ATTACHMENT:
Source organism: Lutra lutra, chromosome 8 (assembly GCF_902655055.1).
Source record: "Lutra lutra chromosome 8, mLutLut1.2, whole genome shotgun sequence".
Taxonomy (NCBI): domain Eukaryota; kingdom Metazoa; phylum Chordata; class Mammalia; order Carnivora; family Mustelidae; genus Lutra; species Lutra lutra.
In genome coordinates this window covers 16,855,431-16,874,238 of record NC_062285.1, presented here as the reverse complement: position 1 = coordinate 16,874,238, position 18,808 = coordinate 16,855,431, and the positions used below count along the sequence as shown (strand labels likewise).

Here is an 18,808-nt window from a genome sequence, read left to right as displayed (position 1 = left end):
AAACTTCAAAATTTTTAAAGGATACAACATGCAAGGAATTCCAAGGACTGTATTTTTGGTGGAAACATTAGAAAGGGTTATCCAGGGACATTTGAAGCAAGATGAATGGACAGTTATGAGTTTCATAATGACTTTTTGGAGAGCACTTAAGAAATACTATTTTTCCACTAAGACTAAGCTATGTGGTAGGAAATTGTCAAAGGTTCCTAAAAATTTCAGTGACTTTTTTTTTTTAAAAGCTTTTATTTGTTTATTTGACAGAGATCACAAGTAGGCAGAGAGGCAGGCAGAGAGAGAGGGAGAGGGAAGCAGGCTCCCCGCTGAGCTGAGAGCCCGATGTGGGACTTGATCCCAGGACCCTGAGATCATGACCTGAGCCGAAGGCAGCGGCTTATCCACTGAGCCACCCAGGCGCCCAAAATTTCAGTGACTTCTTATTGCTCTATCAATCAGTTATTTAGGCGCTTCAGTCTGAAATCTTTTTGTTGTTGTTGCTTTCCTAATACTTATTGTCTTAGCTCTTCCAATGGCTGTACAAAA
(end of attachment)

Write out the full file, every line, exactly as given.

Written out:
Source organism: Lutra lutra, chromosome 8 (assembly GCF_902655055.1).
Source record: "Lutra lutra chromosome 8, mLutLut1.2, whole genome shotgun sequence".
Taxonomy (NCBI): domain Eukaryota; kingdom Metazoa; phylum Chordata; class Mammalia; order Carnivora; family Mustelidae; genus Lutra; species Lutra lutra.
In genome coordinates this window covers 16,855,431-16,874,238 of record NC_062285.1, presented here as the reverse complement: position 1 = coordinate 16,874,238, position 18,808 = coordinate 16,855,431, and the positions used below count along the sequence as shown (strand labels likewise).

Here is an 18,808-nt window from a genome sequence, read left to right as displayed (position 1 = left end):
AAACTTCAAAATTTTTAAAGGATACAACATGCAAGGAATTCCAAGGACTGTATTTTTGGTGGAAACATTAGAAAGGGTTATCCAGGGACATTTGAAGCAAGATGAATGGACAGTTATGAGTTTCATAATGACTTTTTGGAGAGCACTTAAGAAATACTATTTTTCCACTAAGACTAAGCTATGTGGTAGGAAATTGTCAAAGGTTCCTAAAAATTTCAGTGACTTTTTTTTTTTAAAAGCTTTTATTTGTTTATTTGACAGAGATCACAAGTAGGCAGAGAGGCAGGCAGAGAGAGAGGGAGAGGGAAGCAGGCTCCCCGCTGAGCTGAGAGCCCGATGTGGGACTTGATCCCAGGACCCTGAGATCATGACCTGAGCCGAAGGCAGCGGCTTATCCACTGAGCCACCCAGGCGCCCAAAATTTCAGTGACTTCTTATTGCTCTATCAATCAGTTATTTAGGCGCTTCAGTCTGAAATCTTTTTGTTGTTGTTGCTTTCCTAATACTTATTGTCTTAGCTCTTCCAATGGCTGTACAAAA